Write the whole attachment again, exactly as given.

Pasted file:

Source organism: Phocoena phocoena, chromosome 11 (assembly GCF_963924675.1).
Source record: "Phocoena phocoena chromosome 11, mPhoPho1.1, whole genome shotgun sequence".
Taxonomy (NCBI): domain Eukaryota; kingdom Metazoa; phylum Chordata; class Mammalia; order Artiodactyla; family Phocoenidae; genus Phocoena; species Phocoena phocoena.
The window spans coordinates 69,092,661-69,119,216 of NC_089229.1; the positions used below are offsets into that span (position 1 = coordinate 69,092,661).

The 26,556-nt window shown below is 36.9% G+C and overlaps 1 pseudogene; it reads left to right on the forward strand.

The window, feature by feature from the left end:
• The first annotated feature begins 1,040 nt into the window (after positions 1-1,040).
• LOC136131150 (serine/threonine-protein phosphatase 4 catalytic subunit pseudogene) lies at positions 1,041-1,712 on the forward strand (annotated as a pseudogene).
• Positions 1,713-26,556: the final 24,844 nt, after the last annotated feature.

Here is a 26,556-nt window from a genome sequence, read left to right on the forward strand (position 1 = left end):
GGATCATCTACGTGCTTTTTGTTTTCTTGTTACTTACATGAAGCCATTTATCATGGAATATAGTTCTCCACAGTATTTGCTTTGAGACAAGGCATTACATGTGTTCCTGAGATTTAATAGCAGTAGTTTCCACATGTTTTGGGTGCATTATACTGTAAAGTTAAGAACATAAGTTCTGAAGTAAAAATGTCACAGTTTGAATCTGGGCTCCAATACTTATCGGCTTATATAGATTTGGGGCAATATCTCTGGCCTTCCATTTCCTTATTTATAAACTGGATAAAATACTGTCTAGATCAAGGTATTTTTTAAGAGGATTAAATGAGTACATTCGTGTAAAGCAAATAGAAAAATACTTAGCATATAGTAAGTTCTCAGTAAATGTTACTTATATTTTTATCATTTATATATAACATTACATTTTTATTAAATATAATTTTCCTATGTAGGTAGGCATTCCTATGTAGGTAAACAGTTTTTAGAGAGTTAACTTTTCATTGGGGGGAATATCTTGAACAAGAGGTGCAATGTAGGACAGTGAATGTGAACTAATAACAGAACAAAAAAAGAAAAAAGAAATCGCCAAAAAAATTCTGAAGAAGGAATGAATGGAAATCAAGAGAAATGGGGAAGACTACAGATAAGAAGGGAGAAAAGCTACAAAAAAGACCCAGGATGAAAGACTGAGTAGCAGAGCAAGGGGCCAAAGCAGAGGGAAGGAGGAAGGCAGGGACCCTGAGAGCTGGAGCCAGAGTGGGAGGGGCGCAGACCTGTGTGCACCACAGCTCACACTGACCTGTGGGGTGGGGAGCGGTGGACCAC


Source organism: Phocoena phocoena, chromosome 11 (assembly GCF_963924675.1).
Source record: "Phocoena phocoena chromosome 11, mPhoPho1.1, whole genome shotgun sequence".
Taxonomy (NCBI): domain Eukaryota; kingdom Metazoa; phylum Chordata; class Mammalia; order Artiodactyla; family Phocoenidae; genus Phocoena; species Phocoena phocoena.
The window spans coordinates 69,092,661-69,119,216 of NC_089229.1; the positions used below are offsets into that span (position 1 = coordinate 69,092,661).

The 26,556-nt window shown below is 36.9% G+C and overlaps 1 pseudogene; it reads left to right on the forward strand.

The window, feature by feature from the left end:
• The first annotated feature begins 1,040 nt into the window (after positions 1-1,040).
• LOC136131150 (serine/threonine-protein phosphatase 4 catalytic subunit pseudogene) lies at positions 1,041-1,712 on the forward strand (annotated as a pseudogene).
• Positions 1,713-26,556: the final 24,844 nt, after the last annotated feature.

Here is a 26,556-nt window from a genome sequence, read left to right on the forward strand (position 1 = left end):
GGATCATCTACGTGCTTTTTGTTTTCTTGTTACTTACATGAAGCCATTTATCATGGAATATAGTTCTCCACAGTATTTGCTTTGAGACAAGGCATTACATGTGTTCCTGAGATTTAATAGCAGTAGTTTCCACATGTTTTGGGTGCATTATACTGTAAAGTTAAGAACATAAGTTCTGAAGTAAAAATGTCACAGTTTGAATCTGGGCTCCAATACTTATCGGCTTATATAGATTTGGGGCAATATCTCTGGCCTTCCATTTCCTTATTTATAAACTGGATAAAATACTGTCTAGATCAAGGTATTTTTTAAGAGGATTAAATGAGTACATTCGTGTAAAGCAAATAGAAAAATACTTAGCATATAGTAAGTTCTCAGTAAATGTTACTTATATTTTTATCATTTATATATAACATTACATTTTTATTAAATATAATTTTCCTATGTAGGTAGGCATTCCTATGTAGGTAAACAGTTTTTAGAGAGTTAACTTTTCATTGGGGGGAATATCTTGAACAAGAGGTGCAATGTAGGACAGTGAATGTGAACTAATAACAGAACAAAAAAAGAAAAAAGAAATCGCCAAAAAAATTCTGAAGAAGGAATGAATGGAAATCAAGAGAAATGGGGAAGACTACAGATAAGAAGGGAGAAAAGCTACAAAAAAGACCCAGGATGAAAGACTGAGTAGCAGAGCAAGGGGCCAAAGCAGAGGGAAGGAGGAAGGCAGGGACCCTGAGAGCTGGAGCCAGAGTGGGAGGGGCGCAGACCTGTGTGCACCACAGCTCACACTGACCTGTGGGGTGGGGAGCGGTGGACCAC